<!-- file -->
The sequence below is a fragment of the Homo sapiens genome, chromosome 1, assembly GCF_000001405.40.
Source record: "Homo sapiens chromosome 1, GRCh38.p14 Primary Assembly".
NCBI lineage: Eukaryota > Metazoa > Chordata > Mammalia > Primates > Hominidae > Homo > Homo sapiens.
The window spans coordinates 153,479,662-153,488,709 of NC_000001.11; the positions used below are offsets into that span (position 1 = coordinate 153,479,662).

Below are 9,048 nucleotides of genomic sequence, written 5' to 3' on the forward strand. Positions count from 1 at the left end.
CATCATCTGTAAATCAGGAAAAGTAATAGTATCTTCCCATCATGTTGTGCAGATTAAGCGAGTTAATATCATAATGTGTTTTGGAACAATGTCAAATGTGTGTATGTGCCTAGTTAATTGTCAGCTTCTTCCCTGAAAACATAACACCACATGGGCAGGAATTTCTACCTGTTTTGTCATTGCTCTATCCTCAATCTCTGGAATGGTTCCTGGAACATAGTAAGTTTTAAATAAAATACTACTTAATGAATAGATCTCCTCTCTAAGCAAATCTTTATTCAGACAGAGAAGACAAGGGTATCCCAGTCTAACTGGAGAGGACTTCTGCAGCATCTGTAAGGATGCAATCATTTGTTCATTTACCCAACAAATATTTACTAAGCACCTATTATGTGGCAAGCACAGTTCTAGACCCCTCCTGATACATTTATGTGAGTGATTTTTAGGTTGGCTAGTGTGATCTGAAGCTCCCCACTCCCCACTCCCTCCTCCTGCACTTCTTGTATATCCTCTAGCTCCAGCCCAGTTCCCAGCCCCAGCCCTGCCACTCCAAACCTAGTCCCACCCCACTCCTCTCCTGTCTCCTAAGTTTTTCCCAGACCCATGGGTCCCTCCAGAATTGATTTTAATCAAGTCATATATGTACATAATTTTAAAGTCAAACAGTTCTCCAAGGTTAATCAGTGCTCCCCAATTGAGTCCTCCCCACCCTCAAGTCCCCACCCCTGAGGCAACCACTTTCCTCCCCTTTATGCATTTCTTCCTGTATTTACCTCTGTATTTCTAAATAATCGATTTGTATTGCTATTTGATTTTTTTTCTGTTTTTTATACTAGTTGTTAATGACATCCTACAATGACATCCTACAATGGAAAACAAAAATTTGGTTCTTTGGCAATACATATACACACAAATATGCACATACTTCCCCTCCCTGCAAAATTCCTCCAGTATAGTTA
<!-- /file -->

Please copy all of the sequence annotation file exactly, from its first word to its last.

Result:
The sequence below is a fragment of the Homo sapiens genome, chromosome 1, assembly GCF_000001405.40.
Source record: "Homo sapiens chromosome 1, GRCh38.p14 Primary Assembly".
NCBI lineage: Eukaryota > Metazoa > Chordata > Mammalia > Primates > Hominidae > Homo > Homo sapiens.
The window spans coordinates 153,479,662-153,488,709 of NC_000001.11; the positions used below are offsets into that span (position 1 = coordinate 153,479,662).

Below are 9,048 nucleotides of genomic sequence, written 5' to 3' on the forward strand. Positions count from 1 at the left end.
CATCATCTGTAAATCAGGAAAAGTAATAGTATCTTCCCATCATGTTGTGCAGATTAAGCGAGTTAATATCATAATGTGTTTTGGAACAATGTCAAATGTGTGTATGTGCCTAGTTAATTGTCAGCTTCTTCCCTGAAAACATAACACCACATGGGCAGGAATTTCTACCTGTTTTGTCATTGCTCTATCCTCAATCTCTGGAATGGTTCCTGGAACATAGTAAGTTTTAAATAAAATACTACTTAATGAATAGATCTCCTCTCTAAGCAAATCTTTATTCAGACAGAGAAGACAAGGGTATCCCAGTCTAACTGGAGAGGACTTCTGCAGCATCTGTAAGGATGCAATCATTTGTTCATTTACCCAACAAATATTTACTAAGCACCTATTATGTGGCAAGCACAGTTCTAGACCCCTCCTGATACATTTATGTGAGTGATTTTTAGGTTGGCTAGTGTGATCTGAAGCTCCCCACTCCCCACTCCCTCCTCCTGCACTTCTTGTATATCCTCTAGCTCCAGCCCAGTTCCCAGCCCCAGCCCTGCCACTCCAAACCTAGTCCCACCCCACTCCTCTCCTGTCTCCTAAGTTTTTCCCAGACCCATGGGTCCCTCCAGAATTGATTTTAATCAAGTCATATATGTACATAATTTTAAAGTCAAACAGTTCTCCAAGGTTAATCAGTGCTCCCCAATTGAGTCCTCCCCACCCTCAAGTCCCCACCCCTGAGGCAACCACTTTCCTCCCCTTTATGCATTTCTTCCTGTATTTACCTCTGTATTTCTAAATAATCGATTTGTATTGCTATTTGATTTTTTTTCTGTTTTTTATACTAGTTGTTAATGACATCCTACAATGACATCCTACAATGGAAAACAAAAATTTGGTTCTTTGGCAATACATATACACACAAATATGCACATACTTCCCCTCCCTGCAAAATTCCTCCAGTATAGTTA